The burial site in Russia’s southern Krasnodar region dates back to 9th century A.D. and contains a trove of unique artefacts and weapons.
“This so-called bi-ritualistic burial site features cremated remains in urns and traditional cremations complete with arms, household items and ornaments. In all we have found 19 such burial sites and a large number of weapons and harnesses,” Irina Rukavishnikova, head of the excavation team, told RIA Novosti.
The Karl Marx burial mound so named after a nearby village, was discovered back in 2014. When it was announced that the energy bridge to Crimea would pass by, archeologists began digging. According to Rukavishnikova, the burials belong to a “no-name culture” with no mention in history.
The biggest highlights of the archeological discovery were silver sheathes and a massive silver-plated harness featuring a pair of winged horses, an eagle clutching a goat and people performing a mystic ritual.
“What makes this harness so special is that it features unique silver plates with images of heraldic horses on them. You can find such images in the Alan culture, but this is different,” Rukavishnikova said.
The other finds included a metal chain and a pot meaning that this could be part of an ancient burial ritual when the deceased were laid to rest along with his or her household items. Some experts believe that the silver harness could have served as a a sign of distinction of a military commander his soldiers looked up to.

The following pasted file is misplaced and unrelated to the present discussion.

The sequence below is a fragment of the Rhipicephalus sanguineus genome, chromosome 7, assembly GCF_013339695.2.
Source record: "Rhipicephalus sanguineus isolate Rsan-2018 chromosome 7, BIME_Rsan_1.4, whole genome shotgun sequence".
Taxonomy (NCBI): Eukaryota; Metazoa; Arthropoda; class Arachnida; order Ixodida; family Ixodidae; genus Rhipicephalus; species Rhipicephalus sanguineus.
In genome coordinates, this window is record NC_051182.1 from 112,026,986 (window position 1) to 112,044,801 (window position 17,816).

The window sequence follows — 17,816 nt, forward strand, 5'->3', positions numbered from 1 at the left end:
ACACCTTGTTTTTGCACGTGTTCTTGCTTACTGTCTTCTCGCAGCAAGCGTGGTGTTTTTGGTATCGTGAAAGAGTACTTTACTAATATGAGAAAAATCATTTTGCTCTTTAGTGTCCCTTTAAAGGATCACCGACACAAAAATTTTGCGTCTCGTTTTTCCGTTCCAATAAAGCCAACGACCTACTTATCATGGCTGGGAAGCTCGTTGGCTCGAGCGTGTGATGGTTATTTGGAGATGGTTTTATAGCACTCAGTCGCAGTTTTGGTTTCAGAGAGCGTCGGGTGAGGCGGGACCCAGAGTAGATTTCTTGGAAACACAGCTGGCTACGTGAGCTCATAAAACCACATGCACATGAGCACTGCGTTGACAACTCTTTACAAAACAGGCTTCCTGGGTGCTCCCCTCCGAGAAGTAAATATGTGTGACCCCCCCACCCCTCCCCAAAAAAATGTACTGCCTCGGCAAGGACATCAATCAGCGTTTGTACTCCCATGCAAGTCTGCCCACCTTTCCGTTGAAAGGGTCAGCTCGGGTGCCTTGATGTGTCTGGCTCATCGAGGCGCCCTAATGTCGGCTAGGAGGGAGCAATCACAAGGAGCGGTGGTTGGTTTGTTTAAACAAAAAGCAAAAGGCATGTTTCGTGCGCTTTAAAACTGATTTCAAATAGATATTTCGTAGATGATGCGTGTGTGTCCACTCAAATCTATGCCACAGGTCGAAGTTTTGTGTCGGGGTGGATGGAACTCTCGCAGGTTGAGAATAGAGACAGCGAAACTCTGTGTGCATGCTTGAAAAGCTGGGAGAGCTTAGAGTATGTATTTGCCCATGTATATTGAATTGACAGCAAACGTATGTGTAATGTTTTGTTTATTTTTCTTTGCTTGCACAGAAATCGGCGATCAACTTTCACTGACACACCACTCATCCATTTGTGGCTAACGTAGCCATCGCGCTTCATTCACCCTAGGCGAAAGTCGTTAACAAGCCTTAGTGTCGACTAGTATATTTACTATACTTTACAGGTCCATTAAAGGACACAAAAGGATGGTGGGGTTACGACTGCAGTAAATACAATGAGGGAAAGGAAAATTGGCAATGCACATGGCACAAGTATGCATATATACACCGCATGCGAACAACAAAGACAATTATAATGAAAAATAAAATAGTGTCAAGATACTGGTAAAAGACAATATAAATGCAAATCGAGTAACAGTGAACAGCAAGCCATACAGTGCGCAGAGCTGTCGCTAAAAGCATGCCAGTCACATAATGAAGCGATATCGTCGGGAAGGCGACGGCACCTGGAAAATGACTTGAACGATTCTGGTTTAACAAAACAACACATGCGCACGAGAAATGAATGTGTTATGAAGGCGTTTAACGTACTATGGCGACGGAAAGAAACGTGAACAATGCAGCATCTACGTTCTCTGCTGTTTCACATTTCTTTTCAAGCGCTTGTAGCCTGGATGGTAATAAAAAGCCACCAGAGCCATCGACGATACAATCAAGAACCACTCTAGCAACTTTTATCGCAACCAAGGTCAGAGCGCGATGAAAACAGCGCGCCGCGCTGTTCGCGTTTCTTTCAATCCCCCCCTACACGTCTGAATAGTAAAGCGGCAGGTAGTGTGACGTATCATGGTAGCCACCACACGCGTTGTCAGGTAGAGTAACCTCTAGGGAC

Irina Rukavishnikova believes that the silver items could have been sold by members of some other tribes, not necessarily local.
“A further study of images found on these items will tell us what the ancient people of the Caucasus believed in,” she added.
Earlier this month, a team of archeologists unearthed a hoard of silver coins at the construction site of a new highway which will lead the bridge across the Strait of Kerch separating mainland Russia from Crimea.
Archaeologists will continue working on a 50,000 square meter excavation site in the region, where they are studying the remains of a settlement dating back to the Roman Empire.
Scientists did not exclude that during the final stage of the excavations, they will be able to unearth unique artifacts from the Taman Bronze Age.